Multiple Betta fish tank

December 14, 2019
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Yes, you can keep more than one betta in your aquarium – but let’s explain!
Most people know or have heard that male bettas just can’t get along. This is true – you cannot keep multiple male betta fish in one aquarium. They are handsome but hot tempered.

However, this does not have to be the case with female bettas. With the proper aquarium set-up and fish introduction technique you can keep more than one female betta fish in an aquarium. Aquariums with multiple betta fish are called “female betta fish sorority tanks”.

Things to know before setting up a betta fish sorority tank

Before setting up a sorority aquarium you must understand the nature of female bettas. We all know male bettas will, let’s say, “get bitey” if more than one are placed in the same aquarium. Female bettas are much more social but they aren’t completely docile.

Female bettas are also territorial and will get into mild “quarrels” as they figure out the personality hierarchy.
The betta sorority should be a minimum of 4-5 females but no more than ten if the aquarium is large enough. Setting up a female betta sorority tank isn’t difficult but there are certain steps that must be followed to have success.

Setting up your betta sorority aquarium

Opinions differ on the minimum size tank for a female betta sorority aquarium. Some aquarists report the best success with tanks at least twenty gallons in size. The fact is this, the smaller the tank, the more likely the female bettas will fight.

Experienced betta-keepers recommend an aquarium size of 20 – 30 gallons. However a 10-gallon sorority can be successful – but you may have to remove a bully female if she won’t settle down and become sociable.

When aquascaping the aquarium (adding the plants and decorations) you should consider plenty of cover and hiding places for the fish. Each betta will select its own territory so adding plants, caves, pots or driftwood will help block the vision between fish – keeping tempers cool.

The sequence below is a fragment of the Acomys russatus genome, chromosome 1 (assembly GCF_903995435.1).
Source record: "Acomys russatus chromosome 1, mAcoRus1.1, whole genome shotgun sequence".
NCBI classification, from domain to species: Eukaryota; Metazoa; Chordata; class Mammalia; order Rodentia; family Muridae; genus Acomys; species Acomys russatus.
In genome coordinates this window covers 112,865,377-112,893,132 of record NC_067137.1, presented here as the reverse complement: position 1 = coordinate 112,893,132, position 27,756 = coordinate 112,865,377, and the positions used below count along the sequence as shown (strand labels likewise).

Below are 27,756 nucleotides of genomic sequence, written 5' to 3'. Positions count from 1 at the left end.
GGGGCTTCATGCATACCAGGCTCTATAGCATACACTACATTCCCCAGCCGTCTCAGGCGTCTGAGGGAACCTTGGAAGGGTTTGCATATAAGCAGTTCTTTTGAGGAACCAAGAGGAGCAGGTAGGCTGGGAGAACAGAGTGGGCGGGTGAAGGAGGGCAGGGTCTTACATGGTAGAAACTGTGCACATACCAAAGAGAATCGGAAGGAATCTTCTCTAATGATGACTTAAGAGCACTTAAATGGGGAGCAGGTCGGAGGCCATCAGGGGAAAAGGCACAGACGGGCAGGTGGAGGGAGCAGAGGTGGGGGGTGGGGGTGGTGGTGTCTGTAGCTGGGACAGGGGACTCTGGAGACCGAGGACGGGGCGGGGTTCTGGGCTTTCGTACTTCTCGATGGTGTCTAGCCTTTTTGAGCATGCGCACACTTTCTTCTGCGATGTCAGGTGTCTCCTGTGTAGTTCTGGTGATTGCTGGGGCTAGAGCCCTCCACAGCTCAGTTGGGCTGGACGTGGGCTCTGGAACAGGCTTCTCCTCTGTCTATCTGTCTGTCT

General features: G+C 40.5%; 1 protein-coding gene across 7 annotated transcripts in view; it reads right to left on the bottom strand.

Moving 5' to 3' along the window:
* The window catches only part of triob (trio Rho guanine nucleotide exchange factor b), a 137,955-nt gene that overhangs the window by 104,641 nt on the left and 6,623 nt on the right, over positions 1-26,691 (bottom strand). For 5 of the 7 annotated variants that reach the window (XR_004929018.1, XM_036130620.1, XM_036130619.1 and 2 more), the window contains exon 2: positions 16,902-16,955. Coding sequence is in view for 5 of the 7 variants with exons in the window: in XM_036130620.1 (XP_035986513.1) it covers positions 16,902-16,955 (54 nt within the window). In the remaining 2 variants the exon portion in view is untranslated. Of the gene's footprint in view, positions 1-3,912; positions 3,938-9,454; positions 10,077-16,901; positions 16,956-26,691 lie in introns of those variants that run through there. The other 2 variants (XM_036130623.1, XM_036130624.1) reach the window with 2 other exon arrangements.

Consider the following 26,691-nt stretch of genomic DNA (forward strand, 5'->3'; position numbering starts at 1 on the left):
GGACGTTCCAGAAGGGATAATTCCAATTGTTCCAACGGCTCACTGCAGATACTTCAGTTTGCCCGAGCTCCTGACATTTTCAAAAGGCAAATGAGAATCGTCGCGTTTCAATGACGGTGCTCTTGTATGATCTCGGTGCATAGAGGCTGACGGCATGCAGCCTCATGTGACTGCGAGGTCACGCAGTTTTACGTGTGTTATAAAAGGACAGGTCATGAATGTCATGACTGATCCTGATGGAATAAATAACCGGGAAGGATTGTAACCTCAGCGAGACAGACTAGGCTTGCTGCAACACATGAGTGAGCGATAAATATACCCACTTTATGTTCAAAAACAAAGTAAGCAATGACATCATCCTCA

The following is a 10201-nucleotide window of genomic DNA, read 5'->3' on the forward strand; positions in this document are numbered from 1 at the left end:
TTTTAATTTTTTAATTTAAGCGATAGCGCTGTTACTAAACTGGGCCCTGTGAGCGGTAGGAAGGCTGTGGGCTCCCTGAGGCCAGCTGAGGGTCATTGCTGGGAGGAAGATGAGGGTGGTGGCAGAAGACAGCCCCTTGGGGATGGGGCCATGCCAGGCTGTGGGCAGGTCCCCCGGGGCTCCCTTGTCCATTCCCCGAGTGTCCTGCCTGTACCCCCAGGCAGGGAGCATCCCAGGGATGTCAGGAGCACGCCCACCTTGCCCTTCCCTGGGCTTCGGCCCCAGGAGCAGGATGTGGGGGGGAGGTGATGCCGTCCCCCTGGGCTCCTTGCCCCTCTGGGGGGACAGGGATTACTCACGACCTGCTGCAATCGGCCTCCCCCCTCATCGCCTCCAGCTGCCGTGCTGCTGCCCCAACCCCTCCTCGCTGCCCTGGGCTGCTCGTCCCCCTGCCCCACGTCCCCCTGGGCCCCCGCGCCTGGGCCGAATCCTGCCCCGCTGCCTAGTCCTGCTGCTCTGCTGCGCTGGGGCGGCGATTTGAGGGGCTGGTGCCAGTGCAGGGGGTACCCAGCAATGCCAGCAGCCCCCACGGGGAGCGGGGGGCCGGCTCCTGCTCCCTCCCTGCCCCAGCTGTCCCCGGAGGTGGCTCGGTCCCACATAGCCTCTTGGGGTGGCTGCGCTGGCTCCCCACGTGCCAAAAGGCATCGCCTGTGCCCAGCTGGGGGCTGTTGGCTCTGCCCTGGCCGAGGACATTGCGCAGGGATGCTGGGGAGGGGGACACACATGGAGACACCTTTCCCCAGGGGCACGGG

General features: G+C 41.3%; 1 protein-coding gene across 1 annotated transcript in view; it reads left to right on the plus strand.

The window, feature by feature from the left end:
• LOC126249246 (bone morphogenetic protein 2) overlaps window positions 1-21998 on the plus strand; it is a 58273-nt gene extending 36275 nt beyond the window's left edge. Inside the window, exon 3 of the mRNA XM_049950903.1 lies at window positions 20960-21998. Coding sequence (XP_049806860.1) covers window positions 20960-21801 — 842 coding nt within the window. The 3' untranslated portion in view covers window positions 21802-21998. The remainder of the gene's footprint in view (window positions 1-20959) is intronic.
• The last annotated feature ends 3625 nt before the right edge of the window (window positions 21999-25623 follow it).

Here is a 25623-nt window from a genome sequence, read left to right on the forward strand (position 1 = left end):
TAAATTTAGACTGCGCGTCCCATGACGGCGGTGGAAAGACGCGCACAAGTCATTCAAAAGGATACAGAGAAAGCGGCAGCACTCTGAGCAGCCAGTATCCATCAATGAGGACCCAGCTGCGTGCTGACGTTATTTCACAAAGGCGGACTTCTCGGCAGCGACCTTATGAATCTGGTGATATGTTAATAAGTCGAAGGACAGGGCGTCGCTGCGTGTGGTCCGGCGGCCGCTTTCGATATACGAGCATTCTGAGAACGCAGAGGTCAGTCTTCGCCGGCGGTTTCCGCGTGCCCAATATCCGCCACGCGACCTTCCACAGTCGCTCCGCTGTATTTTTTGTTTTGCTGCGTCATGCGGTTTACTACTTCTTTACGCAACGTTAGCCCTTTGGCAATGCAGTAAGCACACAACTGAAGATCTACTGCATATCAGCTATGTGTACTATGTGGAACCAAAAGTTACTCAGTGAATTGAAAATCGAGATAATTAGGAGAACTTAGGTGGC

An aquarium heater and filter is a must. Once you know that the minimum tank size is 10 gallon (with 20-30 gallon being advised) you can follow our aquarium set up guide for further details.

Keep the temperature between 76-80 F.

Clean water is a must – water conditions must be optimal. Choose a filter with a gentle flow. This is preferred by the bettas due to their delicate fins.

Adding female bettas to the sorority aquarium

When selecting your “sorority girls” try to choose fish that are similar in size and age. This will help the fish feel more equal, reduce the tendency to fight and provide for long-term stability of the sorority.

Some betta experts even recommend buying all of the females from the same spawn to increase chances they will get along. This can be difficult unless if you have a local betta breeder.

All of the fish should be added at the same time. This allows the fish community to establish an order. If new female bettas are added later, the pecking order has to start over again and can result in fighting and damaged fins.

Don’t worry too much about small scuffles during the first couple of weeks. The female bettas will test each other out. There will be nipping and chasing but this is essential for the sorority to establish territories and a hierarchy.

Feeding and long-term care of female betta fish sororities

Betta fish are carnivores, so their diet should be high in protein. Betta specific pellets or flakes alongside frozen brine shrimp and even live brine shrimp and blood worms for treats.

Often the new sorority may not want to eat a lot at first as they will be stressed from adjusting to the new aquarium habitat.

It is important not to overfeed your fish. Betta’s stomachs around the size of their eyes, if they eat too much it will bloat which causes many issues. Plus, any uneaten food will dirty the water.

A new aquarium has to develop a biological filter capable of handling the fish’s waste. Test the water every week for ammonia and nitrite. Both should rise and fall over the next couple of weeks. Once ammonia and nitrite levels are zero, the aquarium is biologically safe. Over-feeding simply boosts the level of ammonia, which increases nitrite and stresses the fish.

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